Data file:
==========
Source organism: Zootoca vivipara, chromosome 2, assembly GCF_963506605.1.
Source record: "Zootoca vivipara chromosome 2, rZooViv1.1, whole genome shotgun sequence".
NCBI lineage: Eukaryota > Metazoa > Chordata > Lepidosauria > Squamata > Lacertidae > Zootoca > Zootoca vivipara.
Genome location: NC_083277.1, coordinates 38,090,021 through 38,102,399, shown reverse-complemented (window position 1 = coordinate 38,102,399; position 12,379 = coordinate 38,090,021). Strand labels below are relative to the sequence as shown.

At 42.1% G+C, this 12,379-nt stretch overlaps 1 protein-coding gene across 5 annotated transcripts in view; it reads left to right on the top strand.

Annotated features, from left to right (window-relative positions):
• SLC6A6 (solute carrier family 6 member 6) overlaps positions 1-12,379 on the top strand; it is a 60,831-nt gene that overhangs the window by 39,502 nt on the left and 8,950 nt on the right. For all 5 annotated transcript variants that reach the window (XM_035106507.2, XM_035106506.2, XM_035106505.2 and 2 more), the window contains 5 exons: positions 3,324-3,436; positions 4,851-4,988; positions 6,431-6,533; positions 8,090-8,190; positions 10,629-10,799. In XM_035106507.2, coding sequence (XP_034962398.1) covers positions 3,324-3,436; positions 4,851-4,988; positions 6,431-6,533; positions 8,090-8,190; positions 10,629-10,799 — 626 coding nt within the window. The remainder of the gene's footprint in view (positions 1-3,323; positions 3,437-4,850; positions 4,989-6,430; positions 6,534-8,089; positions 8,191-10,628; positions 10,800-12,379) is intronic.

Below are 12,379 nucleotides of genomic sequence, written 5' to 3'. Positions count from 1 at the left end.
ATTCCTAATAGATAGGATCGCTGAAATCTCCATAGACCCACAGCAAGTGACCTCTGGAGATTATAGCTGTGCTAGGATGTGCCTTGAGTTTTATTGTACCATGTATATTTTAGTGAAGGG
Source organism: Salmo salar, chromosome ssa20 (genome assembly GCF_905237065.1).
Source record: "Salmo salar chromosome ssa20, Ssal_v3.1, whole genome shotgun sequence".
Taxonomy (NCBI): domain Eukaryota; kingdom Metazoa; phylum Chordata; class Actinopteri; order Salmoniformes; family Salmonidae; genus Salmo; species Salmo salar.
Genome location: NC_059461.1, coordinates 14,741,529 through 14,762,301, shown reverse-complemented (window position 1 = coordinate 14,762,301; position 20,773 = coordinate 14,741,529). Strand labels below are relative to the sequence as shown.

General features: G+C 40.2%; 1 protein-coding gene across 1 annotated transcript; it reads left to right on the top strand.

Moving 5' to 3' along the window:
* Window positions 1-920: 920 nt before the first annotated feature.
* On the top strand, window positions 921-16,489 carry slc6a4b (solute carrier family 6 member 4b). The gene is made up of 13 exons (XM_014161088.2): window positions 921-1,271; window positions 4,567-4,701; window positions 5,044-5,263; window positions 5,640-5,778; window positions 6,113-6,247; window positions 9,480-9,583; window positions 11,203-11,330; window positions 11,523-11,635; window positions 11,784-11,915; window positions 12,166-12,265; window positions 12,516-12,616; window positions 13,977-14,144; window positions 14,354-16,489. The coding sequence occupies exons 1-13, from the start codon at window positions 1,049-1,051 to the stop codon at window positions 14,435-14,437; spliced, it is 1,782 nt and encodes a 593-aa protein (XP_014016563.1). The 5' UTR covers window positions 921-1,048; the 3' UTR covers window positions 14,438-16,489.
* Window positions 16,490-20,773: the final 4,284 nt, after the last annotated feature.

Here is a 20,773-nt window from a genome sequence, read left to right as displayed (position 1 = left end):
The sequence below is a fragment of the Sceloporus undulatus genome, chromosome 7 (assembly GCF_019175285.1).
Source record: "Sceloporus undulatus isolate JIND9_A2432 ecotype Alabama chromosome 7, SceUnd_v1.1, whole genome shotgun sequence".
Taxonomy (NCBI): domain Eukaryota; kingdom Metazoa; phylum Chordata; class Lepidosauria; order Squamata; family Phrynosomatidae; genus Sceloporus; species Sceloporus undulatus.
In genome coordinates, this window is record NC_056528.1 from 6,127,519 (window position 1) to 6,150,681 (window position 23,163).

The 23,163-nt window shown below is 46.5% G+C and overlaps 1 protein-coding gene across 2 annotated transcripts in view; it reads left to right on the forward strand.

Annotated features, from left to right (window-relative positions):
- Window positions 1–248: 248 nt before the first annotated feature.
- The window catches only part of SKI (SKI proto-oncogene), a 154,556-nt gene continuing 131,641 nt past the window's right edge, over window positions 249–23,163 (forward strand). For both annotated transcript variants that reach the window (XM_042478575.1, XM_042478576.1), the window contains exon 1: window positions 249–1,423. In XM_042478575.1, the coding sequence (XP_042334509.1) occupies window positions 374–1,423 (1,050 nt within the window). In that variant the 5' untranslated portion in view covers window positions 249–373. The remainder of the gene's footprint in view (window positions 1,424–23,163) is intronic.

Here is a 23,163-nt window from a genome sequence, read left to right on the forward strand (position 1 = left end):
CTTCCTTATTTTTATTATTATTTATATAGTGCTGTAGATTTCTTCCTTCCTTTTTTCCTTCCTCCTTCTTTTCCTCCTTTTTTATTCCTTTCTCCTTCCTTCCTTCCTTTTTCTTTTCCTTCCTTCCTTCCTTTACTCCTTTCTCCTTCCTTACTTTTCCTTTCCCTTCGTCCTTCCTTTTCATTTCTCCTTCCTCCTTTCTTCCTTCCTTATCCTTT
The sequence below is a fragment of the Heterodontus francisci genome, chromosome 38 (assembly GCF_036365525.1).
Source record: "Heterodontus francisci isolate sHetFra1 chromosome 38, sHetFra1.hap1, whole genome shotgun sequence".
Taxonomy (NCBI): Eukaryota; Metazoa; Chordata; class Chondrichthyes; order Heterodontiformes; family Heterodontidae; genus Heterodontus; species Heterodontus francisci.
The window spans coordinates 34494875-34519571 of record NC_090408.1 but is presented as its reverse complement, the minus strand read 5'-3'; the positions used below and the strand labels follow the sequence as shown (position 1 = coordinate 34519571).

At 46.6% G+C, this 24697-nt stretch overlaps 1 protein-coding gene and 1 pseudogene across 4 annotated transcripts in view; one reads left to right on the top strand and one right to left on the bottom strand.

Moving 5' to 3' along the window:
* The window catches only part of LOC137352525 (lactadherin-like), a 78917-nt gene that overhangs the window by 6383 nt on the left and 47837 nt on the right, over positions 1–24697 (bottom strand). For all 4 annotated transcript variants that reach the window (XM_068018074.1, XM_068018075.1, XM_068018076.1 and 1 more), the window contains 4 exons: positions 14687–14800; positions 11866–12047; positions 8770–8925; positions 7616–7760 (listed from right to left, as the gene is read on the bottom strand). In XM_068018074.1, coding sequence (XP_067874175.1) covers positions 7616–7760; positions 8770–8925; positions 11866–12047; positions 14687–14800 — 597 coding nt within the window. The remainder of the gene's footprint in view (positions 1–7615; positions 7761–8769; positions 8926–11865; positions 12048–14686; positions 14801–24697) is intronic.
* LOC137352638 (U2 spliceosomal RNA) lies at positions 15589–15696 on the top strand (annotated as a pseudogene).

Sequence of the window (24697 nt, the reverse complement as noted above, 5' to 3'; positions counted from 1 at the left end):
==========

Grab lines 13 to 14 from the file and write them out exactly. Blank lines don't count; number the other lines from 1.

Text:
Genome location: NC_059461.1, coordinates 14,741,529 through 14,762,301, shown reverse-complemented (window position 1 = coordinate 14,762,301; position 20,773 = coordinate 14,741,529). Strand labels below are relative to the sequence as shown.

General features: G+C 40.2%; 1 protein-coding gene across 1 annotated transcript; it reads left to right on the top strand.